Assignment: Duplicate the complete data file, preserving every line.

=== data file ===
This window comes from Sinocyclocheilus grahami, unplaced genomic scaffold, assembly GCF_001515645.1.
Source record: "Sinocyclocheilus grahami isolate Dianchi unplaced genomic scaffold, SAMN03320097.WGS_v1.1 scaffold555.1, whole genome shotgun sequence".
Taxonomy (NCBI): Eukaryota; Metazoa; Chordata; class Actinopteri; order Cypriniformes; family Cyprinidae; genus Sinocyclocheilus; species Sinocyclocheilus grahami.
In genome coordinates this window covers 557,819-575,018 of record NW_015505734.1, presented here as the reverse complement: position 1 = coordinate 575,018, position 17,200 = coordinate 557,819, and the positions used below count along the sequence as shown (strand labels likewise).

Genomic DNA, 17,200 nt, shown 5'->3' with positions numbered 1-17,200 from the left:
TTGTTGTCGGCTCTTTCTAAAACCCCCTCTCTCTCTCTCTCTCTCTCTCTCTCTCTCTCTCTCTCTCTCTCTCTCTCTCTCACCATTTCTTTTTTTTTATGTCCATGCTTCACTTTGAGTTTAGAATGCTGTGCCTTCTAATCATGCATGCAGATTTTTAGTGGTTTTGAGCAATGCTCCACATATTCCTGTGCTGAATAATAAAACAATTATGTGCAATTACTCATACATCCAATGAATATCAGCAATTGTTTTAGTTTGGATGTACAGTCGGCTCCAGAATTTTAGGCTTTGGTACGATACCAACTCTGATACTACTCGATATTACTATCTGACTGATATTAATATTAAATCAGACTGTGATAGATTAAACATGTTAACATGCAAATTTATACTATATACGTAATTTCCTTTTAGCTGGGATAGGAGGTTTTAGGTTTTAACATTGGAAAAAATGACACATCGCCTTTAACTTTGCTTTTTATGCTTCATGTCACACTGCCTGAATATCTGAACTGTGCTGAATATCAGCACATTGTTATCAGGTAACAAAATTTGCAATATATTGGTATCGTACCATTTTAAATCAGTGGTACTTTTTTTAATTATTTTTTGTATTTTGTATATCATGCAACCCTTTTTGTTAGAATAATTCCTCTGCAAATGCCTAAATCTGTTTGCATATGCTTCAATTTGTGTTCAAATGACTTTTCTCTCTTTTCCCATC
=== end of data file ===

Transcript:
This window comes from Sinocyclocheilus grahami, unplaced genomic scaffold, assembly GCF_001515645.1.
Source record: "Sinocyclocheilus grahami isolate Dianchi unplaced genomic scaffold, SAMN03320097.WGS_v1.1 scaffold555.1, whole genome shotgun sequence".
Taxonomy (NCBI): Eukaryota; Metazoa; Chordata; class Actinopteri; order Cypriniformes; family Cyprinidae; genus Sinocyclocheilus; species Sinocyclocheilus grahami.
In genome coordinates this window covers 557,819-575,018 of record NW_015505734.1, presented here as the reverse complement: position 1 = coordinate 575,018, position 17,200 = coordinate 557,819, and the positions used below count along the sequence as shown (strand labels likewise).

Genomic DNA, 17,200 nt, shown 5'->3' with positions numbered 1-17,200 from the left:
TTGTTGTCGGCTCTTTCTAAAACCCCCTCTCTCTCTCTCTCTCTCTCTCTCTCTCTCTCTCTCTCTCTCTCTCTCTCTCTCACCATTTCTTTTTTTTTATGTCCATGCTTCACTTTGAGTTTAGAATGCTGTGCCTTCTAATCATGCATGCAGATTTTTAGTGGTTTTGAGCAATGCTCCACATATTCCTGTGCTGAATAATAAAACAATTATGTGCAATTACTCATACATCCAATGAATATCAGCAATTGTTTTAGTTTGGATGTACAGTCGGCTCCAGAATTTTAGGCTTTGGTACGATACCAACTCTGATACTACTCGATATTACTATCTGACTGATATTAATATTAAATCAGACTGTGATAGATTAAACATGTTAACATGCAAATTTATACTATATACGTAATTTCCTTTTAGCTGGGATAGGAGGTTTTAGGTTTTAACATTGGAAAAAATGACACATCGCCTTTAACTTTGCTTTTTATGCTTCATGTCACACTGCCTGAATATCTGAACTGTGCTGAATATCAGCACATTGTTATCAGGTAACAAAATTTGCAATATATTGGTATCGTACCATTTTAAATCAGTGGTACTTTTTTTAATTATTTTTTGTATTTTGTATATCATGCAACCCTTTTTGTTAGAATAATTCCTCTGCAAATGCCTAAATCTGTTTGCATATGCTTCAATTTGTGTTCAAATGACTTTTCTCTCTTTTCCCATC